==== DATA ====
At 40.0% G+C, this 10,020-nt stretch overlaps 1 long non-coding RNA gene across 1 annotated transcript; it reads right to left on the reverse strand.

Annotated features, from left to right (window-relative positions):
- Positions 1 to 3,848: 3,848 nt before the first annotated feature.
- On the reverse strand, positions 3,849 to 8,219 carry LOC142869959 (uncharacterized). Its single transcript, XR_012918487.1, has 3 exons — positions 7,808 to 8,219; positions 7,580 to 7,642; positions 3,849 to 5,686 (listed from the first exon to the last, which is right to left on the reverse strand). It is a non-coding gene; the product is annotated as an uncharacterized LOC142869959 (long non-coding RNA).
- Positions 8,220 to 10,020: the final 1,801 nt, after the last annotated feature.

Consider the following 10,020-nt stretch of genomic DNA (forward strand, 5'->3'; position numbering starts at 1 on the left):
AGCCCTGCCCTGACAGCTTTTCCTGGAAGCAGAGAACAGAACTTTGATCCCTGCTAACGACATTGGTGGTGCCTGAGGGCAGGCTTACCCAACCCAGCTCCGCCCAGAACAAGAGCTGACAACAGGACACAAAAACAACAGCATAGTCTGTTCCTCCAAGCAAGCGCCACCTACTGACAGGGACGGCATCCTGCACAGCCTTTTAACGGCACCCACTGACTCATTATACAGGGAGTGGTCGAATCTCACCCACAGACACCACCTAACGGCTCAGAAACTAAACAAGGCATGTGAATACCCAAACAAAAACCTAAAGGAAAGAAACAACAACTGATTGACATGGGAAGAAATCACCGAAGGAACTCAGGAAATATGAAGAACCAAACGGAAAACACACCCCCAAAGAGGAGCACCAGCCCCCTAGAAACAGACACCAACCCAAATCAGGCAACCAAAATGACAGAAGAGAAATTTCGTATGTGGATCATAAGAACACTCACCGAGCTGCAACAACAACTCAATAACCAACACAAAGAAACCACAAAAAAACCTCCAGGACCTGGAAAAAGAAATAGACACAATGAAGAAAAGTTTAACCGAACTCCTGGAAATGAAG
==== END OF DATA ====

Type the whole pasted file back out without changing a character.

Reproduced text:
At 40.0% G+C, this 10,020-nt stretch overlaps 1 long non-coding RNA gene across 1 annotated transcript; it reads right to left on the reverse strand.

Annotated features, from left to right (window-relative positions):
- Positions 1 to 3,848: 3,848 nt before the first annotated feature.
- On the reverse strand, positions 3,849 to 8,219 carry LOC142869959 (uncharacterized). Its single transcript, XR_012918487.1, has 3 exons — positions 7,808 to 8,219; positions 7,580 to 7,642; positions 3,849 to 5,686 (listed from the first exon to the last, which is right to left on the reverse strand). It is a non-coding gene; the product is annotated as an uncharacterized LOC142869959 (long non-coding RNA).
- Positions 8,220 to 10,020: the final 1,801 nt, after the last annotated feature.

Consider the following 10,020-nt stretch of genomic DNA (forward strand, 5'->3'; position numbering starts at 1 on the left):
AGCCCTGCCCTGACAGCTTTTCCTGGAAGCAGAGAACAGAACTTTGATCCCTGCTAACGACATTGGTGGTGCCTGAGGGCAGGCTTACCCAACCCAGCTCCGCCCAGAACAAGAGCTGACAACAGGACACAAAAACAACAGCATAGTCTGTTCCTCCAAGCAAGCGCCACCTACTGACAGGGACGGCATCCTGCACAGCCTTTTAACGGCACCCACTGACTCATTATACAGGGAGTGGTCGAATCTCACCCACAGACACCACCTAACGGCTCAGAAACTAAACAAGGCATGTGAATACCCAAACAAAAACCTAAAGGAAAGAAACAACAACTGATTGACATGGGAAGAAATCACCGAAGGAACTCAGGAAATATGAAGAACCAAACGGAAAACACACCCCCAAAGAGGAGCACCAGCCCCCTAGAAACAGACACCAACCCAAATCAGGCAACCAAAATGACAGAAGAGAAATTTCGTATGTGGATCATAAGAACACTCACCGAGCTGCAACAACAACTCAATAACCAACACAAAGAAACCACAAAAAAACCTCCAGGACCTGGAAAAAGAAATAGACACAATGAAGAAAAGTTTAACCGAACTCCTGGAAATGAAG